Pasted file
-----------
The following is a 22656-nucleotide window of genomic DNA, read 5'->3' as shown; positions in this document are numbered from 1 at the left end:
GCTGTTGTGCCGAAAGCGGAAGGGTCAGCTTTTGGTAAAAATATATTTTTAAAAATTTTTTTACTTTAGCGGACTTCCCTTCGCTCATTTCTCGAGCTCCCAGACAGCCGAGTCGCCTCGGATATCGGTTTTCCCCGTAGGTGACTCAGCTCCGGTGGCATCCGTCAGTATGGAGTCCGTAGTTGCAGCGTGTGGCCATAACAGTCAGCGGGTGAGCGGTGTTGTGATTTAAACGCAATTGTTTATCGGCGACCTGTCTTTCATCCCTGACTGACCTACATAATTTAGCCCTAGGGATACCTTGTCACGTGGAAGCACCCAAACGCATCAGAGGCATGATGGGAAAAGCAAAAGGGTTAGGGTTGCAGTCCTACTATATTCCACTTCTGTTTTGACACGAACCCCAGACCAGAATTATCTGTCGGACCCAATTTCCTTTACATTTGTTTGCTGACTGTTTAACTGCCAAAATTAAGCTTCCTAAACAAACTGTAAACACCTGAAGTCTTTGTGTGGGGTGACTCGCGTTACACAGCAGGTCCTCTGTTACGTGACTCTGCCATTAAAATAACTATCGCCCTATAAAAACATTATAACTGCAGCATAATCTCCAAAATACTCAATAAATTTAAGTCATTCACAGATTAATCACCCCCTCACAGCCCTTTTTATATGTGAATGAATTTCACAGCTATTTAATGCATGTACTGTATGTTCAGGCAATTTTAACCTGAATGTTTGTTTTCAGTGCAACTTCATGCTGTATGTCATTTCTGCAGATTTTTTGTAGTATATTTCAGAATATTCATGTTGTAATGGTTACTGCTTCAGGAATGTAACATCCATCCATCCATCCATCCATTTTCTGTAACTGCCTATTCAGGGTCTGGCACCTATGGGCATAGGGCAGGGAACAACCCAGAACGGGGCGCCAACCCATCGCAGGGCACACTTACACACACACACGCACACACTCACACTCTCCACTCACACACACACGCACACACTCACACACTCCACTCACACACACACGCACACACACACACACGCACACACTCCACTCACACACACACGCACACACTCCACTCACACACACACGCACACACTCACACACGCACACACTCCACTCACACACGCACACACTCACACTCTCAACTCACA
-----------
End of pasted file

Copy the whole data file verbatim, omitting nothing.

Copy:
The following is a 22656-nucleotide window of genomic DNA, read 5'->3' as shown; positions in this document are numbered from 1 at the left end:
GCTGTTGTGCCGAAAGCGGAAGGGTCAGCTTTTGGTAAAAATATATTTTTAAAAATTTTTTTACTTTAGCGGACTTCCCTTCGCTCATTTCTCGAGCTCCCAGACAGCCGAGTCGCCTCGGATATCGGTTTTCCCCGTAGGTGACTCAGCTCCGGTGGCATCCGTCAGTATGGAGTCCGTAGTTGCAGCGTGTGGCCATAACAGTCAGCGGGTGAGCGGTGTTGTGATTTAAACGCAATTGTTTATCGGCGACCTGTCTTTCATCCCTGACTGACCTACATAATTTAGCCCTAGGGATACCTTGTCACGTGGAAGCACCCAAACGCATCAGAGGCATGATGGGAAAAGCAAAAGGGTTAGGGTTGCAGTCCTACTATATTCCACTTCTGTTTTGACACGAACCCCAGACCAGAATTATCTGTCGGACCCAATTTCCTTTACATTTGTTTGCTGACTGTTTAACTGCCAAAATTAAGCTTCCTAAACAAACTGTAAACACCTGAAGTCTTTGTGTGGGGTGACTCGCGTTACACAGCAGGTCCTCTGTTACGTGACTCTGCCATTAAAATAACTATCGCCCTATAAAAACATTATAACTGCAGCATAATCTCCAAAATACTCAATAAATTTAAGTCATTCACAGATTAATCACCCCCTCACAGCCCTTTTTATATGTGAATGAATTTCACAGCTATTTAATGCATGTACTGTATGTTCAGGCAATTTTAACCTGAATGTTTGTTTTCAGTGCAACTTCATGCTGTATGTCATTTCTGCAGATTTTTTGTAGTATATTTCAGAATATTCATGTTGTAATGGTTACTGCTTCAGGAATGTAACATCCATCCATCCATCCATCCATTTTCTGTAACTGCCTATTCAGGGTCTGGCACCTATGGGCATAGGGCAGGGAACAACCCAGAACGGGGCGCCAACCCATCGCAGGGCACACTTACACACACACACGCACACACTCACACTCTCCACTCACACACACACGCACACACTCACACACTCCACTCACACACACACGCACACACACACACACGCACACACTCCACTCACACACACACGCACACACTCCACTCACACACACACGCACACACTCACACACGCACACACTCCACTCACACACGCACACACTCACACTCTCAACTCACA